Majority of Americans Check E-mail Over Holidays: A Survival Guide

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There you are, relaxing with your family after a great Thanksgiving feast, when your Blackberry buzzes. You glance at the screen and notice it's a new email--from your boss. Really, you think, on Thanksgiving day?!

Well, you're not alone--a new poll by Xobni and Harris Interactive shows that a whopping 79 percent of working Americans receive work-related emails over holidays--and 59 percent check them.

In an online survey conducted by market research firm Harris Interactive (on behalf of Xobni), 2,179 adults aged 18 and older were polled on their holiday email usage. According to the poll, 41 percent of those who receive work emails over the holidays were--big surprise--not terribly thrilled with it. Twelve percent of respondents said they "dreaded" seeing work emails, and 10 percent said they felt pity for those (bosses, I'm looking at you) who actually send work emails out over the holidays.

But not everyone enjoys their holidays more than their jobs--19 percent of respondents who have ever received work-related emails over the holidays said they were "thankful" for the distraction. Five percent even said they use work email to their advantage--as a way of avoiding awkward family moments, or getting out of boring holiday commitments.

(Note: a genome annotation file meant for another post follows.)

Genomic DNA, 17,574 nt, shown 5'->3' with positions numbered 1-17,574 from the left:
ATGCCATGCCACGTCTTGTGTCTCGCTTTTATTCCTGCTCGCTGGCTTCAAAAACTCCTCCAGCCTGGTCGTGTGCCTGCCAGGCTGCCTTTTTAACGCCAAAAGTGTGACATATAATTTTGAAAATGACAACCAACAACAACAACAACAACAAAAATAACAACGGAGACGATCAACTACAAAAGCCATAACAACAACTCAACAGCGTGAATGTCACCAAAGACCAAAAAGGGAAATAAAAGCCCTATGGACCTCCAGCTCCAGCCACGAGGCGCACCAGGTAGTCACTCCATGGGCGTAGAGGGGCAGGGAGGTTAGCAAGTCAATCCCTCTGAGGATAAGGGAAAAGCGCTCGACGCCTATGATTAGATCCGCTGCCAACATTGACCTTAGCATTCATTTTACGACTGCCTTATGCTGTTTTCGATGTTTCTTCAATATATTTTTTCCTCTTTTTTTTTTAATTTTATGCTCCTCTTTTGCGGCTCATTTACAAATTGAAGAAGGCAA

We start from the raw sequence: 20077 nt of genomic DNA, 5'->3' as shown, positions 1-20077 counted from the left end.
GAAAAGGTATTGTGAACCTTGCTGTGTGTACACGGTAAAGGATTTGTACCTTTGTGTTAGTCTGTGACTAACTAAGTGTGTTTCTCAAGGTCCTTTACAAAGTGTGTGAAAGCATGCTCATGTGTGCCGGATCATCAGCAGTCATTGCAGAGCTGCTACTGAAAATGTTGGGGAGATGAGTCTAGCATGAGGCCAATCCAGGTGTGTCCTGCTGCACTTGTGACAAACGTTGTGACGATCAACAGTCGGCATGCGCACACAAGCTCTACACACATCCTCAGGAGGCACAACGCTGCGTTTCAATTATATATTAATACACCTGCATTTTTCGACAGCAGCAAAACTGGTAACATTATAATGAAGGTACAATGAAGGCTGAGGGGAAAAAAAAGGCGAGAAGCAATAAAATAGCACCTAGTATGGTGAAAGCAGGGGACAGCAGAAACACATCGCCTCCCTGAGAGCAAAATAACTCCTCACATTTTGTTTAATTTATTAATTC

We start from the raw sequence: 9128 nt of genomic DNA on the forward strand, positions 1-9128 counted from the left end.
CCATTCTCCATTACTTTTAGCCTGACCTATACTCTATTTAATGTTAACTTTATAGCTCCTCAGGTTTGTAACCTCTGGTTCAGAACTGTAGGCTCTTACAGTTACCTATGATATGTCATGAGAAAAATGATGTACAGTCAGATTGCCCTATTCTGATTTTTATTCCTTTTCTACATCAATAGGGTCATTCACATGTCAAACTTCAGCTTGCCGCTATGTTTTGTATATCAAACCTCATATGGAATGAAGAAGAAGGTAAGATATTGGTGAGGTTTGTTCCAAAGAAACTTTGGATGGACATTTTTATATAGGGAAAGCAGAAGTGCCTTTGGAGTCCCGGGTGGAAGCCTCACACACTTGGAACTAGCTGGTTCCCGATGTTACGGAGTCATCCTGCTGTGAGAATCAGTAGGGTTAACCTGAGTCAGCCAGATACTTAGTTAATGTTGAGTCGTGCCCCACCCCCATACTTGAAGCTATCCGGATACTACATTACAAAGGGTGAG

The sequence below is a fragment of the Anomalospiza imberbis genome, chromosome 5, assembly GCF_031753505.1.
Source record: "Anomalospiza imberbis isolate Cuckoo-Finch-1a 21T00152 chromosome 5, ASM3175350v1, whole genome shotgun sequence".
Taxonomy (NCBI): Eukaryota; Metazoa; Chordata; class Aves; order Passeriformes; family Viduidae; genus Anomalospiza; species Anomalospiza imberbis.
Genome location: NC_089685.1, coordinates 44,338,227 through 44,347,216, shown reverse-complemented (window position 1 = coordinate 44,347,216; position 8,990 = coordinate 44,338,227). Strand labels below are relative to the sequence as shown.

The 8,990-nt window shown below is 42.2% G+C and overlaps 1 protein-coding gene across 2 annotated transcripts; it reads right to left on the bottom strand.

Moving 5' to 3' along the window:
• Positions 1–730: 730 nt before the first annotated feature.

Lastly, 42 percent of the email-checkers said they are just thinking of the future--after all, nobody wants to be overwhelmed with emails on the first day back.

Xobni, the creator of the Xobni email managing Microsoft Outlook add-in, uses the poll as a platform for advertising "more productive and efficient" email tips, which (naturally) include downloading and installing Xobni. Xobni's Outlook add-in helps people more effectively manage their inboxes by providing a number of services, including the integration of social networking accounts and threaded emails.

Here's some better advice on how to handle work emails over the holiday season:

1. Tell your boss/co-workers/clients you'll be out of the country. Somewhere third-world. Where there's no internet. Tell them not to bother emailing you, because you'll be backpacking in Patagonia and you won't be able to check it.

2. Set up filters. Yeah, I realize that some of you check your email so as not to be overwhelmed with a chaotic inbox when you get back. So set up filters for your boss, your co-workers, your clients, etc., and have your email automatically sorted into them. Now when you get back, (at least part of) your work will be done.

3. Set up a vacation responder. Preferably one that says, "I'm backpacking in Patagonia and have no internet access for the next two weeks."

4. If you absolutely must check work emails while on vacation, only respond to the ones that need responding to. I cannot stress this enough. You are on vacation, and so most people will treat your absence as, well, an absence--unless you give them an excuse not to. For example, by responding to their emails even though you're supposedly "gone."

What do you guys think--how many of you are going to be checking emails this Thursday?

Follow Sarah on Twitter (@geeklil) or at

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